A new report from Chatham House has reignited debate over biomass as a carbon-neutral form of energy
The report, Woody biomass for power and heat: impacts on the global climate, argues that biomass emits more carbon per unit of energy than most fossil fuels because wood is less energy-dense.
Biomass’s claim to carbon neutrality rests on the planting of trees to absorb and store released carbon from burning biomass. However the report, written by former US government advisor Duncan Brack, argues that replacement trees absorb and store less CO2 because of their young age, and the losses of soil carbon from disturbance of the forest can delay a forest’s capacity to act as a carbon sink for 10-20 years.
“While some instances of biomass energy use may result in lower life-cycle emissions than fossil fuels, in most circumstances, comparing technologies of similar ages, the use of woody biomass for energy will release higher levels of emissions than coal and considerably higher levels than gas,” the report says.
The report says even the use of forest residues instead of whole trees can result in net carbon emissions, particularly if slow-decaying residues are burnt. “In addition, removing residues from the forest can adversely affect soil carbon and nutrient levels as well as tree growth rates.”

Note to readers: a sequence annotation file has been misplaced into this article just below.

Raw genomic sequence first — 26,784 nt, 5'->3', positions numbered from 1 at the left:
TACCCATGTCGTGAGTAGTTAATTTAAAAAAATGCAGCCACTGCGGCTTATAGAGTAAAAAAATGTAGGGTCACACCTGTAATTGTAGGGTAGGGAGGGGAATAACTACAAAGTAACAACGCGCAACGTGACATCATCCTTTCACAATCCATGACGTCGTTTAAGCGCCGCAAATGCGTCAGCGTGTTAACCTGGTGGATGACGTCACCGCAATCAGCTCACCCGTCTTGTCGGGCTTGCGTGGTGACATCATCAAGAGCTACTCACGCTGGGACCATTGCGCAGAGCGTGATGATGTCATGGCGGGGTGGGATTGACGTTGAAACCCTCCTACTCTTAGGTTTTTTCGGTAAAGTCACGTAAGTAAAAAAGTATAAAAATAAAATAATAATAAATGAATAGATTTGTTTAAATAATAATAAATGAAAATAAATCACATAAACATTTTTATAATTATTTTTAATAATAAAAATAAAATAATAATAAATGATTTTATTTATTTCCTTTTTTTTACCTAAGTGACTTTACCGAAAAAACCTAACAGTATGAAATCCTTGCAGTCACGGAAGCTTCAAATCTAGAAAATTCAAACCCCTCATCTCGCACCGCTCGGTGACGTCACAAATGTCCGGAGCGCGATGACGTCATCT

The UK is the biggest importer of wood pellets for heat and power in the EU. It shipped in 7.5m tonnes in 2015, mostly from the US and Canada, and biomass now accounts for 9% of electricity generation. This is mostly to supply giant coal-power producer Drax, which is in the process of converting its coal-power plants to biomass, and received £450m in government subsidies in 2015.
In Channel 4 debate last week, Brack faced off against his former boss, Chris Huhne, who was energy secretary in 2010-12 and is now European chairman of Zilkha Biomass, a US supplier of wood pellets. Drack argued that the UK should not be subsidising biomass as a source of renewable energy. “We should instead be putting our money into zero-carbon technologies such as solar, wind, tidal or energy efficiency. We are taking stored carbon out of forests and burning it and we are subsidising that, which isn’t a good use of public money.”
Huhne countered that if farmers were not able to get an income from selling wood for wood pellets, they would sell their forests off for agriculture, removing a valuable carbon sink. “There’s been an increase in the amount of carbon stored in [US] forests.” He also argued that biomass was an important source of renewable energy because, unlike solar and wind, it is not intermittent in nature.
After the Channel 4 programme, Drax defended its use of biomass in a statement: “The biomass we use is sustainably sourced from working forests where biodiversity is protected, productivity is maintained and growth exceeds what is harvested. We take the low-grade material to make the compressed wood pellets used to generate electricity ... There is a widespread scientific consensus that this low-value wood is precisely the material which delivers the biggest carbon reductions.”